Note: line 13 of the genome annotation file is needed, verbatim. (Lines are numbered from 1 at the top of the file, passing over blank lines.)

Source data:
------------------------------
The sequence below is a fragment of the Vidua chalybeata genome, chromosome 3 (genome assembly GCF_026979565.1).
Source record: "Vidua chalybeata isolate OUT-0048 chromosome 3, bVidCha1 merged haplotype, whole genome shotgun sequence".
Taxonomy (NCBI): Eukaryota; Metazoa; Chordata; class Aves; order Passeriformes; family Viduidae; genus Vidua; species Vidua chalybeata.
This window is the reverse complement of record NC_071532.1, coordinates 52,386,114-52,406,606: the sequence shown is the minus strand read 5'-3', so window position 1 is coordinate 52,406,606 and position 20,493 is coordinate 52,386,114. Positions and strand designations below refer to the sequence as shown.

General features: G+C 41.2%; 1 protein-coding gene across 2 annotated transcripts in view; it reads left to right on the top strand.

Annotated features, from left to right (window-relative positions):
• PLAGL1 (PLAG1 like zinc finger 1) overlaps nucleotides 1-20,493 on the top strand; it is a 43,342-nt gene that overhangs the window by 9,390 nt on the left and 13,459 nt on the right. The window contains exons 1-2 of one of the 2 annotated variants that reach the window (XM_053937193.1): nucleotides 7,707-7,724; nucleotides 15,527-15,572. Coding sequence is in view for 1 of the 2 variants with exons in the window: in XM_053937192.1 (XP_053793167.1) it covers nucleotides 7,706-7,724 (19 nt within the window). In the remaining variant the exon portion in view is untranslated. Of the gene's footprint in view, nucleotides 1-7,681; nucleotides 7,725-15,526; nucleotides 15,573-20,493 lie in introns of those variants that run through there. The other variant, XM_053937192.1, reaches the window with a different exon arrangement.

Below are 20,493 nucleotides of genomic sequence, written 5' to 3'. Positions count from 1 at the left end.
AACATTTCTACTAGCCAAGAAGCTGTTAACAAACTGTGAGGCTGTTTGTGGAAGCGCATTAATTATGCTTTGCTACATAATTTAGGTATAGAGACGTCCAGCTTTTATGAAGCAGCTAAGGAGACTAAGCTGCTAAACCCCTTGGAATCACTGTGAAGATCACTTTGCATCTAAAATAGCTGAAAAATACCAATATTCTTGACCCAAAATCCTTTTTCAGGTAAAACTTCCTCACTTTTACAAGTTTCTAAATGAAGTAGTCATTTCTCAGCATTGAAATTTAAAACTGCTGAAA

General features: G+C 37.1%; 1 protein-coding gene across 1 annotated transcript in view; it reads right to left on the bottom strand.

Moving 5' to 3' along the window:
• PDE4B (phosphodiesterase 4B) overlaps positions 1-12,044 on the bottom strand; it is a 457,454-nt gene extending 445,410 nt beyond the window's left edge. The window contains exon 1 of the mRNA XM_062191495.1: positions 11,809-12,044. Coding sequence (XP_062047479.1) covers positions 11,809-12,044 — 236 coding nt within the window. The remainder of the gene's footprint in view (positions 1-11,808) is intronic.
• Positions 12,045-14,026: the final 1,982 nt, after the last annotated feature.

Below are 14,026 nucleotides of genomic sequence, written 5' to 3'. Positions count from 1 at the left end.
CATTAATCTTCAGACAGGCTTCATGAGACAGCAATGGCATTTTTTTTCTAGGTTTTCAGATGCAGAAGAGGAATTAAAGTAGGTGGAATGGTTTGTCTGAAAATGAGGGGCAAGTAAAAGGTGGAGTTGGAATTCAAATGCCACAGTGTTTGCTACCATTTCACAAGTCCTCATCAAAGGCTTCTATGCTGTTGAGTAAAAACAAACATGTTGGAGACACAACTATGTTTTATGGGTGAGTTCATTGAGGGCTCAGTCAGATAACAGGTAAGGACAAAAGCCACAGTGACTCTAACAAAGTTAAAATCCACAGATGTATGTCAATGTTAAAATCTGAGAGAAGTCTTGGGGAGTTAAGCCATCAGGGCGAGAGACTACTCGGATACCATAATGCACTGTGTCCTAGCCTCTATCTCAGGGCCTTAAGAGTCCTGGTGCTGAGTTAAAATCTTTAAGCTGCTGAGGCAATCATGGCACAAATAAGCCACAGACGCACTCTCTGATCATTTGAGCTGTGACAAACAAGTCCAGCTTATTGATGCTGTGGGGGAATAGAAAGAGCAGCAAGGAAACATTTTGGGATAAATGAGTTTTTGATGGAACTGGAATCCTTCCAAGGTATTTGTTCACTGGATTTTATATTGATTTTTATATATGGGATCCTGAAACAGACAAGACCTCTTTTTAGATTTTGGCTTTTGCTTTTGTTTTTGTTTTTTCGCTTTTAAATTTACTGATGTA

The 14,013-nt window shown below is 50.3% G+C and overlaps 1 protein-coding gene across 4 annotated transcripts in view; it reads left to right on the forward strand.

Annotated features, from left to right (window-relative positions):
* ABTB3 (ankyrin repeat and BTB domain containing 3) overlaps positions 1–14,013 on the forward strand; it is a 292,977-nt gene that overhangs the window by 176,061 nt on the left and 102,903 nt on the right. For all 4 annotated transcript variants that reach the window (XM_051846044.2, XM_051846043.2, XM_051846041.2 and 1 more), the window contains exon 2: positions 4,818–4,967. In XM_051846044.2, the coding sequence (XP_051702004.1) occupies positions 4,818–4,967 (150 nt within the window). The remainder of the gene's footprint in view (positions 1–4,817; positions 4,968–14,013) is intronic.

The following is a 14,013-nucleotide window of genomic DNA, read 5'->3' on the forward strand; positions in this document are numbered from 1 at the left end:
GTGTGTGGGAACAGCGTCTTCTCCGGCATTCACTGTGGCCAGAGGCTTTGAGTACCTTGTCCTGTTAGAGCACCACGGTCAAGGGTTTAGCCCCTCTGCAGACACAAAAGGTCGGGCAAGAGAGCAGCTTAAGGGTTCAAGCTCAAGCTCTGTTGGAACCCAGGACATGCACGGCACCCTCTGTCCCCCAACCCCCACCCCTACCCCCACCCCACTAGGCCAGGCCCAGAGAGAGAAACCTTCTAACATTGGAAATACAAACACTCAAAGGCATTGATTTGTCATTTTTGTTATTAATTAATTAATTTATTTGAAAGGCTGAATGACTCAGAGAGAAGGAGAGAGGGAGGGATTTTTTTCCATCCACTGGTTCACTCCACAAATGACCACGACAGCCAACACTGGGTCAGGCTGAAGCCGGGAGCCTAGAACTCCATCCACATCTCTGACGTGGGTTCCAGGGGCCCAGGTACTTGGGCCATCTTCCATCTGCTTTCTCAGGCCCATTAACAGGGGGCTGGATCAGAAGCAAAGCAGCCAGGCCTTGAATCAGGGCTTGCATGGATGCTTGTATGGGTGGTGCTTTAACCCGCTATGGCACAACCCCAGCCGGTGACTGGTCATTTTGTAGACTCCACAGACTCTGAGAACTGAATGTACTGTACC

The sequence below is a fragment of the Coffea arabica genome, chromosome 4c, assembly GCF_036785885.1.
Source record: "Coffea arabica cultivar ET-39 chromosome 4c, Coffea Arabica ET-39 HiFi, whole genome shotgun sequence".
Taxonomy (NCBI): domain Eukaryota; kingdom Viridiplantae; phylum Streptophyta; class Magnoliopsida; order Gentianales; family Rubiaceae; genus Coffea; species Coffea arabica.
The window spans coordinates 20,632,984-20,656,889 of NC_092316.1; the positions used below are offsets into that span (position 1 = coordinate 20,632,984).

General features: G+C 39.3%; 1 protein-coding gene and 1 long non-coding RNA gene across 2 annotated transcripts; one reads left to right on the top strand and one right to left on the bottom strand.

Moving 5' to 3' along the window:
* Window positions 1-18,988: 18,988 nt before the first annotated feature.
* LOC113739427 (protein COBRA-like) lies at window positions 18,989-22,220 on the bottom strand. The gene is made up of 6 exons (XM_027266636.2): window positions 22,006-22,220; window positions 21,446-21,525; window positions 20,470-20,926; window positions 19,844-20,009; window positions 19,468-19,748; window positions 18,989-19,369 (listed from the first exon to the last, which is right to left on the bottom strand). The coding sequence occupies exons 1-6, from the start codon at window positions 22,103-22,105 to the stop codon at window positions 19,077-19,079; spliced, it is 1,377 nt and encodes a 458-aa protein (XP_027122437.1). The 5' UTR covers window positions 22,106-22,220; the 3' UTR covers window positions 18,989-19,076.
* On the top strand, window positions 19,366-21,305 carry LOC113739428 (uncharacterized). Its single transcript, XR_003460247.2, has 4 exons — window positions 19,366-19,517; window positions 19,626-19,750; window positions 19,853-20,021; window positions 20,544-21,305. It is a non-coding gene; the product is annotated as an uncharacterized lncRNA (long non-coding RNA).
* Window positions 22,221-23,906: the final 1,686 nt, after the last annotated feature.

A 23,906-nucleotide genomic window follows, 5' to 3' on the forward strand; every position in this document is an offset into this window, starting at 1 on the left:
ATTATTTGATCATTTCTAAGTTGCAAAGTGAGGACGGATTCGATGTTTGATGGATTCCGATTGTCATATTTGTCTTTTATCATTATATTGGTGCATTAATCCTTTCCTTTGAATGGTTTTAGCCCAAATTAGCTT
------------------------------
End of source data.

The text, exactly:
• Positions 12,045-14,026: the final 1,982 nt, after the last annotated feature.